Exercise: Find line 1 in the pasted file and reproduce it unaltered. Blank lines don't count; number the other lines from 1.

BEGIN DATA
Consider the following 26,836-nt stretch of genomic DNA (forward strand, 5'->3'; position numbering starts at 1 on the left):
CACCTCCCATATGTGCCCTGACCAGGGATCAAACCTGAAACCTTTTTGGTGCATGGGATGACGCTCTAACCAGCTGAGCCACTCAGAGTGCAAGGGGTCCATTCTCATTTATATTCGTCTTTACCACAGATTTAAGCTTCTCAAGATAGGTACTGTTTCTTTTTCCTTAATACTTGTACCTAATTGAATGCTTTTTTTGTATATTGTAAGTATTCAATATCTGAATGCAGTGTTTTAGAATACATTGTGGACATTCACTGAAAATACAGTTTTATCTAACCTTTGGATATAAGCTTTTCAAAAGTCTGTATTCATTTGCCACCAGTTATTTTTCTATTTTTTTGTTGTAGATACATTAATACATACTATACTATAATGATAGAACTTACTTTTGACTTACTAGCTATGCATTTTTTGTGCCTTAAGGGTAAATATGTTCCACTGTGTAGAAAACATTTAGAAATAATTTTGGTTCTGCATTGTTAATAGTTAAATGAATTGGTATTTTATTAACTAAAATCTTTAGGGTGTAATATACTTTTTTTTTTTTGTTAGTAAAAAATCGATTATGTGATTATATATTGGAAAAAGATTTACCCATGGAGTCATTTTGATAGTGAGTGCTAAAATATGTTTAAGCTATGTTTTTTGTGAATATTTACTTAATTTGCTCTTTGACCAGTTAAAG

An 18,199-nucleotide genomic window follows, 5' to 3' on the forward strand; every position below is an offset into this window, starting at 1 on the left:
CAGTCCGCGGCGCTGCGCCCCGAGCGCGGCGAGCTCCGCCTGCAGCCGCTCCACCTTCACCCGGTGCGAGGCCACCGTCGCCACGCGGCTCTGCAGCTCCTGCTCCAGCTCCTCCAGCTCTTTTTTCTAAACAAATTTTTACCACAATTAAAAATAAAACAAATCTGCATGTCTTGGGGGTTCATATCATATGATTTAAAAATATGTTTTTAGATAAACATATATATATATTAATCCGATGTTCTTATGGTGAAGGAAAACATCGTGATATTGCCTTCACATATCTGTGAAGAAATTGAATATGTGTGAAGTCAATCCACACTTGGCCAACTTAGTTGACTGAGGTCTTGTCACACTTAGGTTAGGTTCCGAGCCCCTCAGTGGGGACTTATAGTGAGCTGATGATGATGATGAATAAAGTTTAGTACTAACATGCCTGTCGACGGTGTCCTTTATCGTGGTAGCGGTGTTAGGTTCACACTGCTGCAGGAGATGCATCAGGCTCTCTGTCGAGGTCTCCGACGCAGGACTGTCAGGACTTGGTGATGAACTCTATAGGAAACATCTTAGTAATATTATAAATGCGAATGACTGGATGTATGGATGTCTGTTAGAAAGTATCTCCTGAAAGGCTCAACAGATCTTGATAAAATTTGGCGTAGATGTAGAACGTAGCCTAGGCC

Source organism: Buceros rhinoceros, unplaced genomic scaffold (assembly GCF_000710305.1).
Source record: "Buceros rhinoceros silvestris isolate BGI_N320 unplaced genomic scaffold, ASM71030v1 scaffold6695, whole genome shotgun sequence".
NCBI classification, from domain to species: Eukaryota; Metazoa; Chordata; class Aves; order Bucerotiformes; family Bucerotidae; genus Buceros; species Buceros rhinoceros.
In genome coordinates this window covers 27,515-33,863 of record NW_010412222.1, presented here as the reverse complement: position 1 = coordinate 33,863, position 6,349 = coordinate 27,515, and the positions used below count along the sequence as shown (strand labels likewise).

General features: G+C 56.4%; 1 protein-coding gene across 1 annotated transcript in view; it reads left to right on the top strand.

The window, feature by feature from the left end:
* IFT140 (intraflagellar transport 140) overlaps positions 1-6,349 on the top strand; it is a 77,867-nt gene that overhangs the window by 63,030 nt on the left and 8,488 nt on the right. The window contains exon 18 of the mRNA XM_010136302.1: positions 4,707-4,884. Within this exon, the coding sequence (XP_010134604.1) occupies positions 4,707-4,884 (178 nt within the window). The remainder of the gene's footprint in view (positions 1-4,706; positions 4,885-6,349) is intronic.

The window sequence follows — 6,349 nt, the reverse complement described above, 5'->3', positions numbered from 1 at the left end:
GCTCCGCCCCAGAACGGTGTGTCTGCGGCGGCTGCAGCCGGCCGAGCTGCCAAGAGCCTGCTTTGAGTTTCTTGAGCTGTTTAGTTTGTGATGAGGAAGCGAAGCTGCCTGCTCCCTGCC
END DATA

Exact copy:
Consider the following 26,836-nt stretch of genomic DNA (forward strand, 5'->3'; position numbering starts at 1 on the left):